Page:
Samuel S. Brylawski
(b Chicago, Oct 6, 1893; d Los Angeles, May 6, 1979). American composer. He began his career as a song plugger and arranger for the publishing companies of George M. Cohan and Irving Berlin, and had his first success as a songwriter (in collaboration with the composer George W. Meyer) with Everything's peaches down in Georgia (G. Clarke, 1918), introduced by Al Jolson. He wrote many songs to lyrics by Jack Yellen (with whom he founded the publishing firm Ager, Yellen & Bornstein in 1922), including I wonder what's become of Sally (1924), Ain't she sweet? (1927) and Happy days are here again (1930); the last became closely associated with the presidential campaigns of Franklin D. Roosevelt. Other well-known songs by Ager are I'm nobody's baby (lyrics by B. Davis; 1921), Auf Wiedersehen, my dear (A. Hoffman, E.G. Nelson, A. Goodhart; ...
William A. Everett and Lee Snook
(b Bronx, NY, Oct 7, 1917; d Ojai, CA, July 8, 2006). American singer and actress. Trained as a dancer and with a career which began on Broadway, she became known as the perennial ‘girl next door’ in MGM motion pictures. Her early career in film was as a dancer in shorts such as Dime a Dance (1937), but she gained attention with her first major Broadway role in Best Foot Forward (1941) and reprised her role in the 1943 film version. Other musical films in which she appeared include Thousands Cheer (1943), Girl Crazy (1943), Two Girls and a Sailor (1944), Music for Millions (1944), Two Sisters from Boston (1946) and Good News (1947). In 1948, she began to appear in non-musical films, including dramas and comedies. She received a Golden Globe Award in ...
Michael J. Budds
American vocal trio. It was formed in 1932 by the sisters LaVerne (b Minneapolis, 6 July 1915; d Brentwood, CA, 8 May 1967), Maxene (Maxine) (b Minneapolis, 3 Jan 1918; d Hyannis, MA, 21 Oct 1995) and Patti (Patricia) (b Minneapolis, 16 Feb 1920; d Los Angeles, CA, 30 Jan 2013) Andrews. They began performing in vaudeville houses in the Midwest with the Larry Rich Orchestra in 1932, and first achieved national prominence with a version of Bei mir bist du schön in 1937. They made frequent radio appearances in the late 1930s and 40s, including regular performances with the Glenn Miller Orchestra; they acted in 16 films (1940–48), often cast as themselves; they made nationwide tours; and they produced a steady stream of popular song recordings, some with Bing Crosby and Guy Lombardo. Among the most popular of their recordings were ...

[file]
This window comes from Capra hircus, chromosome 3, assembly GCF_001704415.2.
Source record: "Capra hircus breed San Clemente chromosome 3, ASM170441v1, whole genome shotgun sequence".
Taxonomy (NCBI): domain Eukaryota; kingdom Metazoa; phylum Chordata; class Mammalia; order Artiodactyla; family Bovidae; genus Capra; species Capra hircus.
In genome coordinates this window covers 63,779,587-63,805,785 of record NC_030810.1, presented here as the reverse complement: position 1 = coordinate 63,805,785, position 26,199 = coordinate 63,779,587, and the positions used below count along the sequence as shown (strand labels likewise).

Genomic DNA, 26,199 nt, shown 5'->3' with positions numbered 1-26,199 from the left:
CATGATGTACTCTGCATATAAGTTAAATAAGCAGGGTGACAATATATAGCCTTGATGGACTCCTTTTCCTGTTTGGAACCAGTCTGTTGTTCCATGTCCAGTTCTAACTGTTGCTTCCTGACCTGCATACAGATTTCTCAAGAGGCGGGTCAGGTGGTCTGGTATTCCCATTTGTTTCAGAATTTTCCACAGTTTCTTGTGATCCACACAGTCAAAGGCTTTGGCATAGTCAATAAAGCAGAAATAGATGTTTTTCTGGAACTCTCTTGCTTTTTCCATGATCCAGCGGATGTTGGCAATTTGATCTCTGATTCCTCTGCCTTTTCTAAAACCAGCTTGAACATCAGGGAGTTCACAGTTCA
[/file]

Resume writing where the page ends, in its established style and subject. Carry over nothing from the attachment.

[Wells, Julia Elizabeth]
(b Walton-on-Thames, Oct 1, 1935). English singer and actress. Her prodigious talents as singer and dancer were recognized early on by her mother (Barbara Morris Wells, a pianist), and stepfather (Ted Andrews, a Canadian vaudeville performer). After vocal lessons with Lilian Stiles-Allen and sporadic appearances in her parents' act, she made her solo début at the age of 12 in the Starlight Roof revue (1947), singing ‘Je suis Titania’ from Ambroise Thomas' Mignon. She repeated this feat at the Royal Command Performance of 1948.
Following engagements on BBC radio (‘Educating Archie’, 1950–52) and in Christmas pantomimes, she was asked to play the female lead in the Broadway production of Sandy Wilson's West End musical The Boy Friend (1954). This led to her portrayal on Broadway of Eliza Doolittle in My Fair Lady (1956), a role she repeated in London in 1958...
Philip L. Scowcroft
(b March 26, 1874; d Marlow, Bucks., Dec 14, 1948). English composer and conductor. He studied composition at the GSM with MacCunn and then pursued a career in London's West End, latterly as a musical director, especially at the Playhouse, Winter Garden, Alhambra, Shaftesbury and Adelphi theatres. He subsequently worked for the BBC from 1926 to 1930. Drawing on his theatrical background he composed incidental music and also operettas, of which The King's Bride, Violette and especially the well-characterized Medorah achieved modest success.
He was also adept at writing colourful, attractively scored and melodious suites and single movements. Some of these showed a fondness for Ireland, the country which also inspired his Overture to an Irish Comedy. Others sought to explore fresh ideas in the light concert suite, a common genre in the first half of the 20th century, as in his Mediterranean Suite (three dance movements representing Spain, Italy and France) and ...
(b New York, May 20, 1889; d Harmon, NY, Oct 10, 1918). American composer and pianist. After studying the piano at the National Conservatory of Music in America and taking private lessons with Alexander Lambert, he pursued a varied career in New York, writing material for vaudeville entertainers, serving as a staff pianist for various publishers and recording extensively both on piano rolls (Duo-Art, QRS) and discs (Victor). Arndt’s compositions combine salon gentility with occasional ragtime syncopation, foreshadowing the novelty-piano works of the 1920s by such composers as Confrey and Bargy. They include ...
Thomas L. Gayda
(b Vienna, Aug 17, 1880; d New York, Feb 25, 1942). Austrian composer. He studied law and music at Vienna University, the piano with Hugo Reinhold and L. Thern (1898–1904) and composition with Robert Fuchs and Franz Schmidt. By 1905 he had decided to devote his time to composition, and by 1932 had composed 32 operettas. His first, Vergeltsgott (1905), was produced at the Theater an der Wien and had 69 performances, while one of his greatest successes was Hoheit tanzt Walzer (1912), first produced at the Raimundtheater and performed more than 2500 times over the next ten years. Characteristically Ascher’s music was in a strong local Viennese idiom, and he created a perfect example of the so-called Wienerlied with S’Lercherl von Hernals (1911). He also wrote lieder and film music. Ascher was arrested during the Reichskristallnacht, and upon his release emigrated to the USA (...